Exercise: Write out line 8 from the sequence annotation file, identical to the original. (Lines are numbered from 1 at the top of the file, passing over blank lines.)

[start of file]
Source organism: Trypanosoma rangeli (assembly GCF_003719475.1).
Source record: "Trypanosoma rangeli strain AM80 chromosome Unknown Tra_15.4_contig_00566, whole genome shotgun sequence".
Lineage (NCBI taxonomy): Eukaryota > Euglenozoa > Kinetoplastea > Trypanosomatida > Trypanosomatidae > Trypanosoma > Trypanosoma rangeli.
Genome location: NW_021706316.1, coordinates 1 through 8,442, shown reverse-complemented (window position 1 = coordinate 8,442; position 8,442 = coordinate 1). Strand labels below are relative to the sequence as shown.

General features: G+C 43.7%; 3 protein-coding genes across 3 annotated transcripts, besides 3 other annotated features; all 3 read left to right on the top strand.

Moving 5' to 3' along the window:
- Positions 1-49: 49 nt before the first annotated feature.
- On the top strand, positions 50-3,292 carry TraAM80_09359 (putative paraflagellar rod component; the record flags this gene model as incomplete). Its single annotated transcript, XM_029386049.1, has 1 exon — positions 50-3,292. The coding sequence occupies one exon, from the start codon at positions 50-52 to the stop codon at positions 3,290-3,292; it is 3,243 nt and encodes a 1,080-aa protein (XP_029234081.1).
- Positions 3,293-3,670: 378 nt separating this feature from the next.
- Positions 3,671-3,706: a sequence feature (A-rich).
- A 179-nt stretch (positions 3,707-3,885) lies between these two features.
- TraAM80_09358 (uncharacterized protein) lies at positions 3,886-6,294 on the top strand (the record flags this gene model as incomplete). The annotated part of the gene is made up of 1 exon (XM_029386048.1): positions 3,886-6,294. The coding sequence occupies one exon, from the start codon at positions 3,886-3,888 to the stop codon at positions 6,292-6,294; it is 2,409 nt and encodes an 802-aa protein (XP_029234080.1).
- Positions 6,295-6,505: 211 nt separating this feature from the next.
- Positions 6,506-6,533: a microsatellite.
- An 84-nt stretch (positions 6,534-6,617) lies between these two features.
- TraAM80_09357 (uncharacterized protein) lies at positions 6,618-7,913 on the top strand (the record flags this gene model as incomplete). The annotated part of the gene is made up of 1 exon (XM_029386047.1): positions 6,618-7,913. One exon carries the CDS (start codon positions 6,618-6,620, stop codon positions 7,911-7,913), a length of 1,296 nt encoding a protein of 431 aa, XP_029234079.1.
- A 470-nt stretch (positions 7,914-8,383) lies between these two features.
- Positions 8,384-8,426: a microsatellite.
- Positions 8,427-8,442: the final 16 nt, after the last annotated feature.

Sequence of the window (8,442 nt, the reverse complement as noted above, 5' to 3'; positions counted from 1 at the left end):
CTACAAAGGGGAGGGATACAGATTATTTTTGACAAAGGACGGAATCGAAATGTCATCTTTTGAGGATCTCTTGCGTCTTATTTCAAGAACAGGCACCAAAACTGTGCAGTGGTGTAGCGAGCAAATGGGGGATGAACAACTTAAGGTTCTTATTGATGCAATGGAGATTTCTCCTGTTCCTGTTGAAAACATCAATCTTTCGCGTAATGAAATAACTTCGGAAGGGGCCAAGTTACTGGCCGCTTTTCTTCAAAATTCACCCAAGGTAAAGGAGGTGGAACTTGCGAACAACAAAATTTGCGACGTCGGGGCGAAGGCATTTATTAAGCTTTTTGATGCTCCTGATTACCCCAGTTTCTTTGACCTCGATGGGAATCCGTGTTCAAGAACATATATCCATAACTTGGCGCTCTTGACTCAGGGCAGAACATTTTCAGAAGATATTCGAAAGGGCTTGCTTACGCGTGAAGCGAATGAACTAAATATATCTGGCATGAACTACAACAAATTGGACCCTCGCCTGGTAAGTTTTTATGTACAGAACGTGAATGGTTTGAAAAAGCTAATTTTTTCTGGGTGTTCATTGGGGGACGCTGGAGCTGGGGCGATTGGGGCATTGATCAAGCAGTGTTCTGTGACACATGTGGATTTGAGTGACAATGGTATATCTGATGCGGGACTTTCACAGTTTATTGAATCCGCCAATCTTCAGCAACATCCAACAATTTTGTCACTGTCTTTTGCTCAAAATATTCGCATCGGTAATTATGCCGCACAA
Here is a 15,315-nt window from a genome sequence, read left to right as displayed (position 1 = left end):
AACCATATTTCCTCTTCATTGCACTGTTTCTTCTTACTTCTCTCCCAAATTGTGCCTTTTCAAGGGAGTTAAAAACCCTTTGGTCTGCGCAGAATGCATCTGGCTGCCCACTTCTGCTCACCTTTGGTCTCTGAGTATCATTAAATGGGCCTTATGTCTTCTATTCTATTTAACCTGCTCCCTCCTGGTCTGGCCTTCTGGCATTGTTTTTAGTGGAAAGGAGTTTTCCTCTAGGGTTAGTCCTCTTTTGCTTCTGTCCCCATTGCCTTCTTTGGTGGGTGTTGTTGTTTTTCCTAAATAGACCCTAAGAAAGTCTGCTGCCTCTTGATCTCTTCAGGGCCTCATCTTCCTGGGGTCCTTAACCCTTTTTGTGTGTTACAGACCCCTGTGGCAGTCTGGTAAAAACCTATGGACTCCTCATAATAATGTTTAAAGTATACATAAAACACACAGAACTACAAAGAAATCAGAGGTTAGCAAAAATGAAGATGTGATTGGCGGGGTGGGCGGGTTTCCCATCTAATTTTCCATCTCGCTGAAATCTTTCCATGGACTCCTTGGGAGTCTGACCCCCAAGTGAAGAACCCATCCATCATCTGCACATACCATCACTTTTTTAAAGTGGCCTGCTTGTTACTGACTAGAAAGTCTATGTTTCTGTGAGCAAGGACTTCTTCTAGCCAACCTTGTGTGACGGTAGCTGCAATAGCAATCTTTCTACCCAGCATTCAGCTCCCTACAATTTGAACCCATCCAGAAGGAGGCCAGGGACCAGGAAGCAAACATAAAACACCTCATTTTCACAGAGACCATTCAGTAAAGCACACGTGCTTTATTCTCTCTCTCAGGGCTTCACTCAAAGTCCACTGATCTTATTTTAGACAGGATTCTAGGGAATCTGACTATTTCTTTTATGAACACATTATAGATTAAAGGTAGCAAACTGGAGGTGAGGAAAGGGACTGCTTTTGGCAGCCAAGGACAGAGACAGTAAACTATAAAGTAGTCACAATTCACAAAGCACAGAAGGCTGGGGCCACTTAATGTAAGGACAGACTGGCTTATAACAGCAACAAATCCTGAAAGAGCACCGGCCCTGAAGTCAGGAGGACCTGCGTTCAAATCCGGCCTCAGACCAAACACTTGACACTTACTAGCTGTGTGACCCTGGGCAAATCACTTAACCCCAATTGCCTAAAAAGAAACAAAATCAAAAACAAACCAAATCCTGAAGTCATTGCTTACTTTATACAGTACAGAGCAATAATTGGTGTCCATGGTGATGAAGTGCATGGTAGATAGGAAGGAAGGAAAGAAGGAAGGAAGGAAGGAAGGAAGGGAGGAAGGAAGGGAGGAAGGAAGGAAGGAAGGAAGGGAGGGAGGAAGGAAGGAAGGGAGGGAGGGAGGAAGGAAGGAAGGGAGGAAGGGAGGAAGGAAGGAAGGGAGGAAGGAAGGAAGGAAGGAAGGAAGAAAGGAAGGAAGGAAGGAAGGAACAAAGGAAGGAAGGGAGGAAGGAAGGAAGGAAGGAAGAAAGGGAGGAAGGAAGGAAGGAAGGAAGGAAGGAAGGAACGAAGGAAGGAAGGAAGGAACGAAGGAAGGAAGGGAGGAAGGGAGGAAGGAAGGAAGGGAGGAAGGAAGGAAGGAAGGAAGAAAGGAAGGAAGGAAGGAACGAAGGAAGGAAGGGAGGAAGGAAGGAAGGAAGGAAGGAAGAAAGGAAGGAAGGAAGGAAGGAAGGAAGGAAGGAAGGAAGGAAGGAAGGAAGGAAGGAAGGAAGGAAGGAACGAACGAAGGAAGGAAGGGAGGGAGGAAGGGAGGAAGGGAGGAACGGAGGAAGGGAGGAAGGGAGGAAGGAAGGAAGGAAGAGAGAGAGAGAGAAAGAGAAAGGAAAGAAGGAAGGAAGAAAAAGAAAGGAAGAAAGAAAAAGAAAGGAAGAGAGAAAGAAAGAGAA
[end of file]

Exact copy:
- On the top strand, positions 50-3,292 carry TraAM80_09359 (putative paraflagellar rod component; the record flags this gene model as incomplete). Its single annotated transcript, XM_029386049.1, has 1 exon — positions 50-3,292. The coding sequence occupies one exon, from the start codon at positions 50-52 to the stop codon at positions 3,290-3,292; it is 3,243 nt and encodes a 1,080-aa protein (XP_029234081.1).